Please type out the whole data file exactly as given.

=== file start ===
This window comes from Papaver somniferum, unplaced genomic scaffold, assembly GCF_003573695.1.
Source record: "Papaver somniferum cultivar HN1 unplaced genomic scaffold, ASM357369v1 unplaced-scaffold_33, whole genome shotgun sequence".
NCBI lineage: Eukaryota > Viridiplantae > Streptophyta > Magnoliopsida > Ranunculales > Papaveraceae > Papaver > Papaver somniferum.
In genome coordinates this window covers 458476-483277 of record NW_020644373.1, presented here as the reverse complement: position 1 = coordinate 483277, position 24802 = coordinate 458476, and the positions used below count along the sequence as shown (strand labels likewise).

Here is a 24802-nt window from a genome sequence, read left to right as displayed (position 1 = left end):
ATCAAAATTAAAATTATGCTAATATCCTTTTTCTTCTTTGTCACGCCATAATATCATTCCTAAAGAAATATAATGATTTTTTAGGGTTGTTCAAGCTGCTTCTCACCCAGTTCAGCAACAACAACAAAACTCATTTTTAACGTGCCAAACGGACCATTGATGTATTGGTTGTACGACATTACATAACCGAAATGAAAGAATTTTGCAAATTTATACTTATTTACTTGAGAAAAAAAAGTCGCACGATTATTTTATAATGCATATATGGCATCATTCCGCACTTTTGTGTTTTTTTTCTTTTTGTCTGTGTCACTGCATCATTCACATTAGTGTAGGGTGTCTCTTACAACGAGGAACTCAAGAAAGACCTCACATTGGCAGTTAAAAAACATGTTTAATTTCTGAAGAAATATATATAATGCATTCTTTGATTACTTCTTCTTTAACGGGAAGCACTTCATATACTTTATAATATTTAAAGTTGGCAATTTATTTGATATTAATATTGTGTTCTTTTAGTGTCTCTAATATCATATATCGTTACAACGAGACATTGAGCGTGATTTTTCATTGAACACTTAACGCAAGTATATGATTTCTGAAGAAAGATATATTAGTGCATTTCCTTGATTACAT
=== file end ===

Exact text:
This window comes from Papaver somniferum, unplaced genomic scaffold, assembly GCF_003573695.1.
Source record: "Papaver somniferum cultivar HN1 unplaced genomic scaffold, ASM357369v1 unplaced-scaffold_33, whole genome shotgun sequence".
NCBI lineage: Eukaryota > Viridiplantae > Streptophyta > Magnoliopsida > Ranunculales > Papaveraceae > Papaver > Papaver somniferum.
In genome coordinates this window covers 458476-483277 of record NW_020644373.1, presented here as the reverse complement: position 1 = coordinate 483277, position 24802 = coordinate 458476, and the positions used below count along the sequence as shown (strand labels likewise).

Here is a 24802-nt window from a genome sequence, read left to right as displayed (position 1 = left end):
ATCAAAATTAAAATTATGCTAATATCCTTTTTCTTCTTTGTCACGCCATAATATCATTCCTAAAGAAATATAATGATTTTTTAGGGTTGTTCAAGCTGCTTCTCACCCAGTTCAGCAACAACAACAAAACTCATTTTTAACGTGCCAAACGGACCATTGATGTATTGGTTGTACGACATTACATAACCGAAATGAAAGAATTTTGCAAATTTATACTTATTTACTTGAGAAAAAAAAGTCGCACGATTATTTTATAATGCATATATGGCATCATTCCGCACTTTTGTGTTTTTTTTCTTTTTGTCTGTGTCACTGCATCATTCACATTAGTGTAGGGTGTCTCTTACAACGAGGAACTCAAGAAAGACCTCACATTGGCAGTTAAAAAACATGTTTAATTTCTGAAGAAATATATATAATGCATTCTTTGATTACTTCTTCTTTAACGGGAAGCACTTCATATACTTTATAATATTTAAAGTTGGCAATTTATTTGATATTAATATTGTGTTCTTTTAGTGTCTCTAATATCATATATCGTTACAACGAGACATTGAGCGTGATTTTTCATTGAACACTTAACGCAAGTATATGATTTCTGAAGAAAGATATATTAGTGCATTTCCTTGATTACAT